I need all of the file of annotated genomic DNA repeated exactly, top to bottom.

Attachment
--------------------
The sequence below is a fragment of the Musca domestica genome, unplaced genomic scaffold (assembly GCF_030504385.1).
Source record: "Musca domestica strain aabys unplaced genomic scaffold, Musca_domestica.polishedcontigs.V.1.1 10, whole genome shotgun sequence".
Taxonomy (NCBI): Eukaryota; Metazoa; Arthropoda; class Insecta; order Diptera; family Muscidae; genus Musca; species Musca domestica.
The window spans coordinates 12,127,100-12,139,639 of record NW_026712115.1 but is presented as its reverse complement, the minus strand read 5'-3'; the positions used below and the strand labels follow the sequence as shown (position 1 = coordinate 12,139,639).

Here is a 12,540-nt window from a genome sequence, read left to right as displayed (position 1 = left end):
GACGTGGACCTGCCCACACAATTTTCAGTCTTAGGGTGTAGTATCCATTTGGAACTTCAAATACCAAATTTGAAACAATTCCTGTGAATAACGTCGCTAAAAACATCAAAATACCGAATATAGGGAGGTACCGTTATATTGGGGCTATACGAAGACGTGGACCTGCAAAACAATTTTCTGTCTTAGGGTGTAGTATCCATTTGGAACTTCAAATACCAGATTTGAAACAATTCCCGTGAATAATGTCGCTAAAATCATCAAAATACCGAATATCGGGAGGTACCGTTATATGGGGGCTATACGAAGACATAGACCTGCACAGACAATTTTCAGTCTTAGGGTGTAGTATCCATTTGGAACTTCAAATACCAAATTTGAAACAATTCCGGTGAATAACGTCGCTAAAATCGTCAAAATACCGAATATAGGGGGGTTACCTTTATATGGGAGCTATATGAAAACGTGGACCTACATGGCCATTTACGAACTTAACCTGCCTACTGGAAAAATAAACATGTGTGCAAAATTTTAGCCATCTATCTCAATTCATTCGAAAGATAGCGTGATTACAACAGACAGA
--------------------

The sequence below is a fragment of the Musca domestica genome, unplaced genomic scaffold (assembly GCF_030504385.1).
Source record: "Musca domestica strain aabys unplaced genomic scaffold, Musca_domestica.polishedcontigs.V.1.1 10, whole genome shotgun sequence".
Taxonomy (NCBI): Eukaryota; Metazoa; Arthropoda; class Insecta; order Diptera; family Muscidae; genus Musca; species Musca domestica.
The window spans coordinates 12,127,100-12,139,639 of record NW_026712115.1 but is presented as its reverse complement, the minus strand read 5'-3'; the positions used below and the strand labels follow the sequence as shown (position 1 = coordinate 12,139,639).

Here is a 12,540-nt window from a genome sequence, read left to right as displayed (position 1 = left end):
GACGTGGACCTGCCCACACAATTTTCAGTCTTAGGGTGTAGTATCCATTTGGAACTTCAAATACCAAATTTGAAACAATTCCTGTGAATAACGTCGCTAAAAACATCAAAATACCGAATATAGGGAGGTACCGTTATATTGGGGCTATACGAAGACGTGGACCTGCAAAACAATTTTCTGTCTTAGGGTGTAGTATCCATTTGGAACTTCAAATACCAGATTTGAAACAATTCCCGTGAATAATGTCGCTAAAATCATCAAAATACCGAATATCGGGAGGTACCGTTATATGGGGGCTATACGAAGACATAGACCTGCACAGACAATTTTCAGTCTTAGGGTGTAGTATCCATTTGGAACTTCAAATACCAAATTTGAAACAATTCCGGTGAATAACGTCGCTAAAATCGTCAAAATACCGAATATAGGGGGGTTACCTTTATATGGGAGCTATATGAAAACGTGGACCTACATGGCCATTTACGAACTTAACCTGCCTACTGGAAAAATAAACATGTGTGCAAAATTTTAGCCATCTATCTCAATTCATTCGAAAGATAGCGTGATTACAACAGACAGA